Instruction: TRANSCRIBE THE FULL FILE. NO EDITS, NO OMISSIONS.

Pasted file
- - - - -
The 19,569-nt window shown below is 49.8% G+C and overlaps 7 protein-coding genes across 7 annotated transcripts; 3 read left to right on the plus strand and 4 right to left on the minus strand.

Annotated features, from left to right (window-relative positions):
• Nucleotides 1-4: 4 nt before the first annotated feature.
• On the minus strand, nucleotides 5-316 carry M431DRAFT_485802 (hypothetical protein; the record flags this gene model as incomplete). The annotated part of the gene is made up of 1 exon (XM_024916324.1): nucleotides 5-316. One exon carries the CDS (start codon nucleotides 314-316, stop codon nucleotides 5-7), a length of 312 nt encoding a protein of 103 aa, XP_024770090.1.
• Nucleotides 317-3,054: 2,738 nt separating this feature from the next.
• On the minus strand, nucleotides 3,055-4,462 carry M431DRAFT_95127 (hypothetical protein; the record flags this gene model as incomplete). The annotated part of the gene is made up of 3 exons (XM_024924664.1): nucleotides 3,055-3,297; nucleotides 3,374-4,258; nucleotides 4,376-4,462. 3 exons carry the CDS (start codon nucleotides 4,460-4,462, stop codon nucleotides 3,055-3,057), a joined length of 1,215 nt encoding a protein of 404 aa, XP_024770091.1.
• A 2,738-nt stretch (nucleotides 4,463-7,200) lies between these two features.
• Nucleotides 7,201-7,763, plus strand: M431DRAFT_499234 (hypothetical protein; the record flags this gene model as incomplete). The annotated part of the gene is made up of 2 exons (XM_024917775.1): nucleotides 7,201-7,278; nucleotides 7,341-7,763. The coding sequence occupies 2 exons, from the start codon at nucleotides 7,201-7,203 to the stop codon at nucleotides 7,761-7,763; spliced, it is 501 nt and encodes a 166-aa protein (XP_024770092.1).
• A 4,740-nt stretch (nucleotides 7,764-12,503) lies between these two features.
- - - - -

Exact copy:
The 19,569-nt window shown below is 49.8% G+C and overlaps 7 protein-coding genes across 7 annotated transcripts; 3 read left to right on the plus strand and 4 right to left on the minus strand.

Annotated features, from left to right (window-relative positions):
• Nucleotides 1-4: 4 nt before the first annotated feature.
• On the minus strand, nucleotides 5-316 carry M431DRAFT_485802 (hypothetical protein; the record flags this gene model as incomplete). The annotated part of the gene is made up of 1 exon (XM_024916324.1): nucleotides 5-316. One exon carries the CDS (start codon nucleotides 314-316, stop codon nucleotides 5-7), a length of 312 nt encoding a protein of 103 aa, XP_024770090.1.
• Nucleotides 317-3,054: 2,738 nt separating this feature from the next.
• On the minus strand, nucleotides 3,055-4,462 carry M431DRAFT_95127 (hypothetical protein; the record flags this gene model as incomplete). The annotated part of the gene is made up of 3 exons (XM_024924664.1): nucleotides 3,055-3,297; nucleotides 3,374-4,258; nucleotides 4,376-4,462. 3 exons carry the CDS (start codon nucleotides 4,460-4,462, stop codon nucleotides 3,055-3,057), a joined length of 1,215 nt encoding a protein of 404 aa, XP_024770091.1.
• A 2,738-nt stretch (nucleotides 4,463-7,200) lies between these two features.
• Nucleotides 7,201-7,763, plus strand: M431DRAFT_499234 (hypothetical protein; the record flags this gene model as incomplete). The annotated part of the gene is made up of 2 exons (XM_024917775.1): nucleotides 7,201-7,278; nucleotides 7,341-7,763. The coding sequence occupies 2 exons, from the start codon at nucleotides 7,201-7,203 to the stop codon at nucleotides 7,761-7,763; spliced, it is 501 nt and encodes a 166-aa protein (XP_024770092.1).
• A 4,740-nt stretch (nucleotides 7,764-12,503) lies between these two features.